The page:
Liberty Grove Sues County, Rowleys Bay Resort Over Zip Line Variance

The Town of Liberty Grove has initiated legal action against the Door County Board of Adjustment and the owners of Rowleys Bay Resort in Ellison Bay over the issuance of a land use variance that allows the resort to run zip lines.

“We have filed a complaint against the Door County Board of Adjustment and Wagon Trail Inc. and Wagon Trail Land Co., which are the parent companies of Rowleys Bay Resort,” said Bud Kalms, town administrator/clerk.

The lawsuit is based on a new addition to the Door County Zoning Ordinance that was added on April 8 of this year, which sets the minimum lot size requirement for an Outdoor Active Recreation Facility at 20 acres.

“They did not meet the 20-acre requirement,” Kalms said. “We’re trying to do things according to the law.”

The complaint states “the proposed zip line course and climbing wall would total only 14.52 acres across two lots.”

The resort property is registered under two different entities – Wagon Trail, Inc., and Wagon Trail Land Co., LLC, – but is owned by the same people, a 50-50 ownership between Jewel and Bob Ouradnik and Bob Czerniakowski. Kalms said if the owners had joined the parcels under one entity they would have complied with the new zoning ordinance.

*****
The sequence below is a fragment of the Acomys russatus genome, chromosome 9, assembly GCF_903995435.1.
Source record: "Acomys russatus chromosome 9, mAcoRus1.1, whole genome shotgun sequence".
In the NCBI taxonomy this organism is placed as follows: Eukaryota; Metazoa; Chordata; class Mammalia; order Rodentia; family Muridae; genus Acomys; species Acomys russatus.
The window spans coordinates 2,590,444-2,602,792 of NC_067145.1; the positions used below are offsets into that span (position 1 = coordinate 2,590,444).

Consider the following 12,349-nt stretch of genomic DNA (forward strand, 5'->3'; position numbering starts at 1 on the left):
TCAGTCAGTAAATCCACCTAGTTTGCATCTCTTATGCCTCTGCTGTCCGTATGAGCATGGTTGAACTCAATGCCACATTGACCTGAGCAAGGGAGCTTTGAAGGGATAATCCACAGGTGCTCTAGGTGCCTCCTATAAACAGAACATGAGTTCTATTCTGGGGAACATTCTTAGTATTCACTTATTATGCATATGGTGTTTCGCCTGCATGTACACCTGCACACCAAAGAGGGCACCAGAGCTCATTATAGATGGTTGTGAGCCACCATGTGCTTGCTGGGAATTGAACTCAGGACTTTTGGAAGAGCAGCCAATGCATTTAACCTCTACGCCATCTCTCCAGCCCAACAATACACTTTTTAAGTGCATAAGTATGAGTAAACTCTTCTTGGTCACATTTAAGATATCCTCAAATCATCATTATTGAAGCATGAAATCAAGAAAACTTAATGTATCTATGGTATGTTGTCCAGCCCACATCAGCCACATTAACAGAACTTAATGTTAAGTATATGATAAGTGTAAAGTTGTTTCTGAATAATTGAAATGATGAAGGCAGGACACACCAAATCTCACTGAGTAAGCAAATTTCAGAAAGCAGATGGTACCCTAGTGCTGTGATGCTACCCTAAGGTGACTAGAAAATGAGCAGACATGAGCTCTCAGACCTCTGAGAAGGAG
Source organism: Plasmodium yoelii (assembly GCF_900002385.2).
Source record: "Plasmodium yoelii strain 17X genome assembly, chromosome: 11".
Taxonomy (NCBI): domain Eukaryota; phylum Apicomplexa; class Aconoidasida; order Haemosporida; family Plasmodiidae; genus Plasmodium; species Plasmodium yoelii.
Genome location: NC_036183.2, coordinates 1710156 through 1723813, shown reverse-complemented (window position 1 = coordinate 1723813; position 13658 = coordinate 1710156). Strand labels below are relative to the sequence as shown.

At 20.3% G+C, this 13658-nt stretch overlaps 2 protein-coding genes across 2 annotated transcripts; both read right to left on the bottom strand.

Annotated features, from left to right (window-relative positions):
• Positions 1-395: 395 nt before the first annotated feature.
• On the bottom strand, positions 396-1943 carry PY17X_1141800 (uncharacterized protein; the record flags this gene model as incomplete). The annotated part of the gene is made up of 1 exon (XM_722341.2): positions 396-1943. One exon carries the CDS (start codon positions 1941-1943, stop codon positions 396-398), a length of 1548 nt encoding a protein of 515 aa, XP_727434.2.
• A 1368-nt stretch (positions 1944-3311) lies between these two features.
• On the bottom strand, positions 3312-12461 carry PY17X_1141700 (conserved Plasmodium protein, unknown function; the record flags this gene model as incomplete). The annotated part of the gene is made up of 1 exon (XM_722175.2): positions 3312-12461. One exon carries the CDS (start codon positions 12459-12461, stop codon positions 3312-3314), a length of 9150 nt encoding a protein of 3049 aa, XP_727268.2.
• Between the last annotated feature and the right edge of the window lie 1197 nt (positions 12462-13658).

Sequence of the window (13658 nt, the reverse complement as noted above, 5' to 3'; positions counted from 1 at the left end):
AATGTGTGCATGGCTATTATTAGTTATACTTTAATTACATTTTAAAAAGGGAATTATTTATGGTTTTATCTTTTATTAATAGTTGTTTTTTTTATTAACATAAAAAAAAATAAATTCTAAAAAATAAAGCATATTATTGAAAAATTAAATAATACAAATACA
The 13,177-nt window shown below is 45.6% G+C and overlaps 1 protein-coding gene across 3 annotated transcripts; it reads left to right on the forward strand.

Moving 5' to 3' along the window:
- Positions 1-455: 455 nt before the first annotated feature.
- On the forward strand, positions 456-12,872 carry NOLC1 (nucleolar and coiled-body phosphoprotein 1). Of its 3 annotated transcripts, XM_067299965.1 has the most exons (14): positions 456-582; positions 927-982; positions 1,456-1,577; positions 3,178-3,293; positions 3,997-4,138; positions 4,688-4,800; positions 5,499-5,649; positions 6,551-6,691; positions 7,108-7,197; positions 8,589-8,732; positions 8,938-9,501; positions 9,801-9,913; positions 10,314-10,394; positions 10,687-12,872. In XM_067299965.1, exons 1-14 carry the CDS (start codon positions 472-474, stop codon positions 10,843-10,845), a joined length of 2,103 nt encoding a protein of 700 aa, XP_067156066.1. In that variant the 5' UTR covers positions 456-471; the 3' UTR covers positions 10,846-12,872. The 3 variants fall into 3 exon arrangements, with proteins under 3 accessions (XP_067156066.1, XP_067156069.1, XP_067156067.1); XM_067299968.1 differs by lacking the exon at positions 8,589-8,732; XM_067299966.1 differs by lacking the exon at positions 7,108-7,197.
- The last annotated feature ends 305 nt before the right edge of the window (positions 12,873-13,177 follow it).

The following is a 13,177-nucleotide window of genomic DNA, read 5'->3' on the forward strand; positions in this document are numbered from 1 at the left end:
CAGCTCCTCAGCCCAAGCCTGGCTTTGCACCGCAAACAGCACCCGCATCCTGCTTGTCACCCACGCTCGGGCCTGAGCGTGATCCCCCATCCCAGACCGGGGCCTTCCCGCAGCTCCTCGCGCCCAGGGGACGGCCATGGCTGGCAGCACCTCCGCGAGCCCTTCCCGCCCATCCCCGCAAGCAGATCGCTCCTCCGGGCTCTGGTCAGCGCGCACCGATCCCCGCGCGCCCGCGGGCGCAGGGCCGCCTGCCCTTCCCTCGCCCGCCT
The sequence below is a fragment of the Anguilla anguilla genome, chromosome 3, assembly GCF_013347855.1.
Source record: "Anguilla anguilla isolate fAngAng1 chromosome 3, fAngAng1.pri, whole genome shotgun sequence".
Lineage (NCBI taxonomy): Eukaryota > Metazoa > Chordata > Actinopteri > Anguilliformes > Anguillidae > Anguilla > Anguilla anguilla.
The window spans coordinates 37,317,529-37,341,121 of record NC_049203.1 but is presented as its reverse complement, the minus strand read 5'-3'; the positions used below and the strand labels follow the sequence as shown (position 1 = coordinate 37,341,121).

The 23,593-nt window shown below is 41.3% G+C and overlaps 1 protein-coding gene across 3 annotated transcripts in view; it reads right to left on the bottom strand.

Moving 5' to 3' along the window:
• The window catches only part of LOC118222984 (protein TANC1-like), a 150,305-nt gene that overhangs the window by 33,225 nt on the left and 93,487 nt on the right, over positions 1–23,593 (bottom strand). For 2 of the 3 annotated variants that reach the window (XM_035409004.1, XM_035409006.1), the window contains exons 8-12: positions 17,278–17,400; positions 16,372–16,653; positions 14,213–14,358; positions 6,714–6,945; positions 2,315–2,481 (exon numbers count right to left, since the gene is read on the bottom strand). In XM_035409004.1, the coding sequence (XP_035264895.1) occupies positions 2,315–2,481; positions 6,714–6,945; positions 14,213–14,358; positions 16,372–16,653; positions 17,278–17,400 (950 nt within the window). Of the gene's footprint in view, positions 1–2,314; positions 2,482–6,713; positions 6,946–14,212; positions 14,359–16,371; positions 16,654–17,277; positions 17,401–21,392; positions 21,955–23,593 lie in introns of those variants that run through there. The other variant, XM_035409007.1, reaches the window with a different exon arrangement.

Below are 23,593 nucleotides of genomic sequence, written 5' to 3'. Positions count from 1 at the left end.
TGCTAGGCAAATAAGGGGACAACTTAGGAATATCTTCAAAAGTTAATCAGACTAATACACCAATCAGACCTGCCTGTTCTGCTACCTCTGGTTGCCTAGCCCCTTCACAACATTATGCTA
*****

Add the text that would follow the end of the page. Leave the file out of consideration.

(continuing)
“The unique property limitations were not met. They did not explain that adequately to the commission,” Kalms said. “There was a question of noise and closeness to adjacent lots, closer than 100 feet, that came into play also.”

Kalms points out that the town had no problem with the zip line, which is to be operated by DC Adventure Center.

“The Board of Adjustment erred in giving them a variance for their zip line project,” Kalms said.

Nancy Goss, chairwoman of the town’s Plan Commission, which voted 7-0 against the variance, confirmed that the town is not against the zip line but finds fault with the way in which it was approved.

“It is complicated and has nothing to do with objecting to a zip line and everything to do with variance criteria,” she said. “That said, I cannot comment at this time because the town has filed an appeal to the county Board of Adjustment’s decision and we have pending litigation.”

The resort, however, feels it is the victim of what may be a costly nuisance lawsuit.

“The variance we needed was for the technical requirements,” said resort spokeswoman Susie Watson. “We crossed over a line of internal properties that are owned by two different resort entities all owned by the same people. The town voted it down and the county disagreed with them. The county felt, from a point of view of reasonableness, there was absolutely no issue. What [the town] said was, We want you to move acreage from here to here. Do all this stuff that would cost a great deal of money to make it fit our requirement, rather than give us a variance. We thought that was ridiculous, and so did the county. What they’re saying is, ‘The law is 20 acres. We don’t care if you’re asking for a variance. You need to do this.’

What we said to them was, ‘OK, why do you have variances if you won’t grant variances? Why have a committee if you only read from the book and say, here’s the law?’ This is going to cost us a good deal of money and time and that is not recoverable even if we win, by law. Why would they do this? We just don’t get it.”

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